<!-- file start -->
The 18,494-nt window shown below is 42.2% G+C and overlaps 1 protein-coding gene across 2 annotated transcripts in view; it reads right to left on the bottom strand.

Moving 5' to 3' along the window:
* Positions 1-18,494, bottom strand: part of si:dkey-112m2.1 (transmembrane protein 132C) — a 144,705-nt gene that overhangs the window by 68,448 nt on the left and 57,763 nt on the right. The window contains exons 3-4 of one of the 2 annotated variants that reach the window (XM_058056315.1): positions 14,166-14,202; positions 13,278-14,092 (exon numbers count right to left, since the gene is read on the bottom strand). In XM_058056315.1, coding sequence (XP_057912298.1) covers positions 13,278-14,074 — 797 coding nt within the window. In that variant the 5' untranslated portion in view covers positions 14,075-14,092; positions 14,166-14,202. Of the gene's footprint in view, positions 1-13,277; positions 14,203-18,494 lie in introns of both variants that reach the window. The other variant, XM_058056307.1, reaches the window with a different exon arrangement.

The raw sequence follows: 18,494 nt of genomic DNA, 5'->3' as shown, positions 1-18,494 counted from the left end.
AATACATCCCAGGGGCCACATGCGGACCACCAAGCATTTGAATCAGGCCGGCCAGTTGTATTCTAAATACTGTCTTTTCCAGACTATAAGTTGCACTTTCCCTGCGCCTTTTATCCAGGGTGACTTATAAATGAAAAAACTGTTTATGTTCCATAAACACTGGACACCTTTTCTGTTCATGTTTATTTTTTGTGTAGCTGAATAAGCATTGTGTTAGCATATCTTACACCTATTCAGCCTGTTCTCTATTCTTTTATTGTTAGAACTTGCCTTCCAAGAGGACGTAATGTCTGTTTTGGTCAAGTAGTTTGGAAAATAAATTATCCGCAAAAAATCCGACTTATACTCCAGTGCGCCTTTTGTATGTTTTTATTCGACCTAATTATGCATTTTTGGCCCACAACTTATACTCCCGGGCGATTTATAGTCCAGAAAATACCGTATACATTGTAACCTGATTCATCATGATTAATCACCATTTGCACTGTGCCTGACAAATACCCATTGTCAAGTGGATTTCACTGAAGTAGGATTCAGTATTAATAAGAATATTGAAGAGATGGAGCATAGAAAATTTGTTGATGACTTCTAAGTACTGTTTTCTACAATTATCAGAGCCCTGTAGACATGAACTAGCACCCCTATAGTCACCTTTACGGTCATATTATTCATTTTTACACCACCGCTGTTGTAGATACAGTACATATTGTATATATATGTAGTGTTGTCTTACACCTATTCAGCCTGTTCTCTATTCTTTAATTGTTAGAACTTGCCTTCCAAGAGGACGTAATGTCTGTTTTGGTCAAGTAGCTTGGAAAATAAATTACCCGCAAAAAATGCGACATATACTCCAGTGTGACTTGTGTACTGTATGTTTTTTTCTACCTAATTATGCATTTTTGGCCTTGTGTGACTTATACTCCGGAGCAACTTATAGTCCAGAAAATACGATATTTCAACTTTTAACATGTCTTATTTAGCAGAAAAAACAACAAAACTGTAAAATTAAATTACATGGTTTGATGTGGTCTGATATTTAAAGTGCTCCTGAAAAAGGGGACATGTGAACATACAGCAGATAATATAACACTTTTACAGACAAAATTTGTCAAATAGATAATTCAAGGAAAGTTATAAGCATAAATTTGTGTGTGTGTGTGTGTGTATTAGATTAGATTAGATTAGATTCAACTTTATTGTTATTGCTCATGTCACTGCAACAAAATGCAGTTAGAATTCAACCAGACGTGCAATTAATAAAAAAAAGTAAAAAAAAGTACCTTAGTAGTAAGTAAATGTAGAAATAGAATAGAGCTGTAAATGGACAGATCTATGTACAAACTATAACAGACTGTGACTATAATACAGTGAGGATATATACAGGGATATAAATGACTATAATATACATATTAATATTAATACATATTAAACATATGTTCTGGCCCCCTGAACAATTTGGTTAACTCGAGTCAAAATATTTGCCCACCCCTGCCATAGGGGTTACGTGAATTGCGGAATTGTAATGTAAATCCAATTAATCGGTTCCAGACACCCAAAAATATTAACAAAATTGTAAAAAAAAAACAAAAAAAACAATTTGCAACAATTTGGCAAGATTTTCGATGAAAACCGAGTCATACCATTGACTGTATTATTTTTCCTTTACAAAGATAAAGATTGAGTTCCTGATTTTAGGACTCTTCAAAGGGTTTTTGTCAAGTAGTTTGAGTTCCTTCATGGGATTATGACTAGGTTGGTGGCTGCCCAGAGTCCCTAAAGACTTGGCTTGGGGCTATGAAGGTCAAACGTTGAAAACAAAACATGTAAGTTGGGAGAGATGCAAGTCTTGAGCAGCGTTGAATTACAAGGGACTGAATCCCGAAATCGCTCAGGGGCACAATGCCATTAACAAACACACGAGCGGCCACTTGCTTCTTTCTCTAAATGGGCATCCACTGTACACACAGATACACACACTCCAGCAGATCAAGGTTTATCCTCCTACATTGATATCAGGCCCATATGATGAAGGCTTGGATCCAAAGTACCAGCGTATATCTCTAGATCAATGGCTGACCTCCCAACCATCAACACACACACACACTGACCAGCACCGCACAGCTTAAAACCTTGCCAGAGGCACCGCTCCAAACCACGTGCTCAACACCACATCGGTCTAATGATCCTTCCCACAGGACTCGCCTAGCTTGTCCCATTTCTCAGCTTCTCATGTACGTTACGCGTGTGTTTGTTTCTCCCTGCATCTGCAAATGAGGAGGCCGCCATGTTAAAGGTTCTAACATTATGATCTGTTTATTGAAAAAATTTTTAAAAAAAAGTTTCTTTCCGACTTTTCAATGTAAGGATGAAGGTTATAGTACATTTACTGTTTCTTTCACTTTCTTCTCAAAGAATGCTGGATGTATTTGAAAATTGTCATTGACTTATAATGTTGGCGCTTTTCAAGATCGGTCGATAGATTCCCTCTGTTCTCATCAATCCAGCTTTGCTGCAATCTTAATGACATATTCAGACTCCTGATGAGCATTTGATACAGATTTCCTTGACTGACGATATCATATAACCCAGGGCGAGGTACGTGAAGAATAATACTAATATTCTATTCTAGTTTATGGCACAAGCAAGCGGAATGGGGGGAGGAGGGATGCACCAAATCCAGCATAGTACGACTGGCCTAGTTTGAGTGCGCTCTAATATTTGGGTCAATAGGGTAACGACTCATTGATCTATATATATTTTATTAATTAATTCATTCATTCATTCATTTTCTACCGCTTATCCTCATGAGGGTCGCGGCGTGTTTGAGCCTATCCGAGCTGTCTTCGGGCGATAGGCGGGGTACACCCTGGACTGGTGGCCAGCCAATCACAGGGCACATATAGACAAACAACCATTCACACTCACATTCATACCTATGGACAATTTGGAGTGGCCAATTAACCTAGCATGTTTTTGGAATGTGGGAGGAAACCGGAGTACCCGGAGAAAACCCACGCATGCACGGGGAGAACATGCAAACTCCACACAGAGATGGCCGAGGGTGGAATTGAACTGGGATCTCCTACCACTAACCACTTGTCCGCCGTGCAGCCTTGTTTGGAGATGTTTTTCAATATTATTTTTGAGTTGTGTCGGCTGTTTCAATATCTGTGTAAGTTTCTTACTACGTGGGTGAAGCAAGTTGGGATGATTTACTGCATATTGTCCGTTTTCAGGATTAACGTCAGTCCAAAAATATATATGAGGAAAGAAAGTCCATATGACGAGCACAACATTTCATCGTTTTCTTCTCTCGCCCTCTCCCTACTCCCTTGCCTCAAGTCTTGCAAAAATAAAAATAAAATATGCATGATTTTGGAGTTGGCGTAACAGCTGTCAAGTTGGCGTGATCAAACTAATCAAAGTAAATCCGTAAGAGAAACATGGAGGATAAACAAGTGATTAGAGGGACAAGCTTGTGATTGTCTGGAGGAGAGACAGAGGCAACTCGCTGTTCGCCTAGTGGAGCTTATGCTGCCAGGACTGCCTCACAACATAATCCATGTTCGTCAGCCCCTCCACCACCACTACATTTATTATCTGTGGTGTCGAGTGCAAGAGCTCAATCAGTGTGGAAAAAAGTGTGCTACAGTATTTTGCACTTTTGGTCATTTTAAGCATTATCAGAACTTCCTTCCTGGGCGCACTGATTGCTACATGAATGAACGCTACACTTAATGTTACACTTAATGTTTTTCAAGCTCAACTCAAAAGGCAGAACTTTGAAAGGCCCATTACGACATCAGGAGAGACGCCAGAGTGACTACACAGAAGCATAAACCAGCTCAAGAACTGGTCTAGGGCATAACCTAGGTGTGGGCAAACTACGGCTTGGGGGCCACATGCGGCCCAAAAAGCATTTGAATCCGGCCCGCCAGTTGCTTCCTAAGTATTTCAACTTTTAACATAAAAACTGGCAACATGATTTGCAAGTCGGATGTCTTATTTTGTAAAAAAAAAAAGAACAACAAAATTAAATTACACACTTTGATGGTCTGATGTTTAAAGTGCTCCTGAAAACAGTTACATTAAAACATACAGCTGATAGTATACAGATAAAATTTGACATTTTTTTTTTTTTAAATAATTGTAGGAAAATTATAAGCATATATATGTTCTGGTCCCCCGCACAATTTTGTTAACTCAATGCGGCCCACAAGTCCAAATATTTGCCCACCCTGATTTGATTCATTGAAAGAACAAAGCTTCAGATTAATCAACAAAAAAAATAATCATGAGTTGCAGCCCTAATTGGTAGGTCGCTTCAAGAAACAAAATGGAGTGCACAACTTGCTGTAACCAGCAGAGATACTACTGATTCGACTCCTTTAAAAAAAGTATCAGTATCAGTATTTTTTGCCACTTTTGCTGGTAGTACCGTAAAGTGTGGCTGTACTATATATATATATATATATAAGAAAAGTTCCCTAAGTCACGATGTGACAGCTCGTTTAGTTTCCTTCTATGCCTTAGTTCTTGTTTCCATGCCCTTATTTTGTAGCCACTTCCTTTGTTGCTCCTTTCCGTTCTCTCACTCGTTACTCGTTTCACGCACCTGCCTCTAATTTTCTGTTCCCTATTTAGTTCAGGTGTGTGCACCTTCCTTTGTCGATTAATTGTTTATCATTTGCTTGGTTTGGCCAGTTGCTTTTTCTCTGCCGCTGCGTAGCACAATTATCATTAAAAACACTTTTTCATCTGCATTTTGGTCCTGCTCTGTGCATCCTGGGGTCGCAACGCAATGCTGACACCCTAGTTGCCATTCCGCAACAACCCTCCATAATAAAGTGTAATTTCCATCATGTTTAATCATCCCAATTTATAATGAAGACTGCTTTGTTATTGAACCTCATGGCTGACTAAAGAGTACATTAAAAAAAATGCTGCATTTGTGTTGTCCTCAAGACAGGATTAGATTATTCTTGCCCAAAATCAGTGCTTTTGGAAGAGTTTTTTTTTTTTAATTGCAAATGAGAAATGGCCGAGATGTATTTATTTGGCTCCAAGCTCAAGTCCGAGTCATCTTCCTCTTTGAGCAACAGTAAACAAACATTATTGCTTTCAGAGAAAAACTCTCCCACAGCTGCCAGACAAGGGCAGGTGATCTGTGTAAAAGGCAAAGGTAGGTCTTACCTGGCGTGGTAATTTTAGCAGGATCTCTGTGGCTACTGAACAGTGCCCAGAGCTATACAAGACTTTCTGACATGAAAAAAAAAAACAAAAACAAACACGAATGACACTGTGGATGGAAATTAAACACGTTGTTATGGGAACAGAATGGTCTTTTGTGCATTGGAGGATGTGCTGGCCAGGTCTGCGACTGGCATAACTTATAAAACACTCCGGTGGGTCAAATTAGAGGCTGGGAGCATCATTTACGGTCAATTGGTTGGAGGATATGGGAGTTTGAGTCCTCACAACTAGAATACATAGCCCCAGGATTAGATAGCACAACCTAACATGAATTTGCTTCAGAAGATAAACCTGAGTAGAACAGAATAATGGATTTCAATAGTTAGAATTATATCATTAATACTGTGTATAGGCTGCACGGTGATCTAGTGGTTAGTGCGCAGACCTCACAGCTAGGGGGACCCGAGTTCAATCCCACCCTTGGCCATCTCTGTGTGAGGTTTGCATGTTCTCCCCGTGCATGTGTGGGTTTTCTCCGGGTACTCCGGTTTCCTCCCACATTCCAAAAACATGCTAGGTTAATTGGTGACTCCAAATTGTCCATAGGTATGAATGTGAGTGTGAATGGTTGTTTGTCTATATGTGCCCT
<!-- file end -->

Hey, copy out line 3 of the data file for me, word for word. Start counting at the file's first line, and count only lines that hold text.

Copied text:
* Positions 1-18,494, bottom strand: part of si:dkey-112m2.1 (transmembrane protein 132C) — a 144,705-nt gene that overhangs the window by 68,448 nt on the left and 57,763 nt on the right. The window contains exons 3-4 of one of the 2 annotated variants that reach the window (XM_058056315.1): positions 14,166-14,202; positions 13,278-14,092 (exon numbers count right to left, since the gene is read on the bottom strand). In XM_058056315.1, coding sequence (XP_057912298.1) covers positions 13,278-14,074 — 797 coding nt within the window. In that variant the 5' untranslated portion in view covers positions 14,075-14,092; positions 14,166-14,202. Of the gene's footprint in view, positions 1-13,277; positions 14,203-18,494 lie in introns of both variants that reach the window. The other variant, XM_058056307.1, reaches the window with a different exon arrangement.